Bowel cancer, also known as colon, rectal or colorectal cancer, occurs when abnormal cells grow uncontrollably…
- Mouth cancer occurs when cells of the mouth and the oral cavity (the cheeks, tongue, lips, gums and the roof and floor of the mouth) grow uncontrollably as a result of damage to their DNA.
- Risk factors for mouth cancer include smoking or chewing tobacco, drinking too much alcohol, poor mouth care and diet, and infection with some types of viruses.
- Mouth cancer can be treated by surgery and/or other types of therapy.
- The prognosis of mouth cancer can vary widely. It depends on the specific type of cancer you have, and on the stage it has progressed to.
What is mouth cancer?
Mouth cancer (also known as oral cancer) occurs when abnormal cells of the mouth and the oral cavity (the cheeks, tongue, lips, gums and the roof and floor of the mouth) grow uncontrollably.
Mouth cancers can invade local tissues and/or spread to other parts of the body (metastasise). Mouth cancers affect at least three Australians each day. 
The cause of mouth cancer, as with other cancers, is damage to cellular DNA. Within every cell in our bodies are control mechanisms that regulate the cells' growth, telling it when to multiply and when to stop multiplying. When the DNA of a healthy cell in a body changes (mutates) in such a way that these mechanisms are disrupted, the cell 'loses its brakes' and multiplies uncontrollably.The uncontrolled growth of cells leads to a tumour forming. The cancer cells can sometimes invade nearby tissues, or spread via the bloodstream or the lymphatic system to other areas of the body.
The exact cause of most mouth cancers is not well known, but certain factors can increase the risk of developing the condition.
Risk factors for mouth cancer include:
- Smoking cigarettes and tobacco use;
- Drinking alcohol;
- Poor oral hygiene and gum disease;
- Men are more commonly affected than women;
- Infection with human papilloma virus (HPV), Epstein-Barr virus (EBV) or herpes simplex virus (HSV);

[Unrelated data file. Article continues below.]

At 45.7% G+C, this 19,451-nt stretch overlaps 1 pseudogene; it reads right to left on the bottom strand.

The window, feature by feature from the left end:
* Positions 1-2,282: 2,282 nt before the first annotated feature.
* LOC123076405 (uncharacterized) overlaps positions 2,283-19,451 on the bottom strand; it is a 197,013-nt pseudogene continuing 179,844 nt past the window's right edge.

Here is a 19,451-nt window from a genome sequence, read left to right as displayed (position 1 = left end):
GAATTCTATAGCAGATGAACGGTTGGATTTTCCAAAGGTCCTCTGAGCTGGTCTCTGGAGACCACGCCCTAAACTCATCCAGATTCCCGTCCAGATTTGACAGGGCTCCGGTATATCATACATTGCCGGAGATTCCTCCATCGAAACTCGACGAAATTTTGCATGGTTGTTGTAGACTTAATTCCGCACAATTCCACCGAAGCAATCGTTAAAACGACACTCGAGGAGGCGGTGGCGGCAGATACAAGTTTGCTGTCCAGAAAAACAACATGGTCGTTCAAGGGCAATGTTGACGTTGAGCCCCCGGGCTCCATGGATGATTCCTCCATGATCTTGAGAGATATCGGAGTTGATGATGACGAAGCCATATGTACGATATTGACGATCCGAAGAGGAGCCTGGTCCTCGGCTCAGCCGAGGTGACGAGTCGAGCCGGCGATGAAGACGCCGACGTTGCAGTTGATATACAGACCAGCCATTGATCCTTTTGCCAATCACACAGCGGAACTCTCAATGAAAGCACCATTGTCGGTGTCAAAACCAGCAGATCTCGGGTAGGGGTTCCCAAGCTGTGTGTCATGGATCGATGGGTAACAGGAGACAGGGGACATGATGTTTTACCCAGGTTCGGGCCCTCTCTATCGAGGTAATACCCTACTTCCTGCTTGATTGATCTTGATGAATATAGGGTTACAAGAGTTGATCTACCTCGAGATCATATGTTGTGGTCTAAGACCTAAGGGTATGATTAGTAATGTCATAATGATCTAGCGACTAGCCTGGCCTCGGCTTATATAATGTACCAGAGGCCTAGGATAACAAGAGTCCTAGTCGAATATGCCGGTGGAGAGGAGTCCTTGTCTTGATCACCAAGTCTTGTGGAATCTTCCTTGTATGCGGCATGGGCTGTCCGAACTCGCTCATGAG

- Family history: Having a sibling that has developed cancer in the head or neck almost doubles your risk;
- Habitually chewing the lips or the cheeks, or wearing ill-fitting dentures;
- A diet low in fruit and vegetables, and;
- Leukoplakia and erythroplakia: Leukoplakia is a light-coloured patch that develops on the side of the tongue or the inside of the mouth. Erythroplakia is a red, raised area that bleeds easily. Only a small number of people with leukoplakia go on to develop mouth cancer, but about half of people with erythroplakia do.
There are several types of mouth cancers, depending on the cells that give rise to the cancer.
Squamous cell carcinoma
Squamous cell carcinoma originates in the flat cells (known as squamous cells) that mainly line the insides of your mouth, nose and throat. This is the most common type of mouth cancer.
This is a rare type of cancer that develops in the glandular cells of the salivary glands and mouth.
This type of cancer originates in the cells of the skin that produce pigment. Most people think of melanoma as a disease of external skin, but it can also develop in internal areas such as the mouth and nose.
Lymphomas are cancers of the lymph nodes. There are many lymph nodes in the neck. Lymphomas can cause painless swelling of affected lymph nodes.
Stages of mouth cancer
Treatment outcomes can vary greatly depending on the stage of cancer. Cancer is staged according to the size and location of the cancer, and whether it has spread to nearby or distant lymph nodes throughout the body.
Cancerous cells that have not invaded healthy tissues.
The cancer is smaller than 2cm, and has spread deep into the lining of the tissue in the mouth, but not to nearby lymph nodes.
The cancer is 2-4cm in size and has not spread to lymph nodes.
The cancer is larger than 4cm, or has spread to a neighbouring lymph node.
The cancer has grown through the tissue around the lip and mouth, and may have spread to lymph nodes.
The cancer has spread to numerous lymph nodes.
The cancer has spread throughout the body to other organs.
Signs and symptoms
Signs and symptoms of mouth cancer include:
Methods for diagnosis
Medical history and physical examination
Your doctor will ask you questions about your medical history and your symptoms, and examine your mouth. If you have lesions (wounds or sores) in your mouth, your doctor may refer you to an ear, nose and throat specialist for further assessment.
Your doctor may ask for scans, such as ultrasound, computerised tomography (CT), magnetic resonance imaging (MRI), or positron emission tomography (PET), to help identify the exact type and characteristics of the lesion:
For this test, a narrow telescopic camera will be inserted into your throat in order to view it from the inside. You will be sedated during the procedure..
Removal of a tissue sample for examination under a microscope. A biopsy is the most accurate way of diagnosing a cancer.
Types of treatment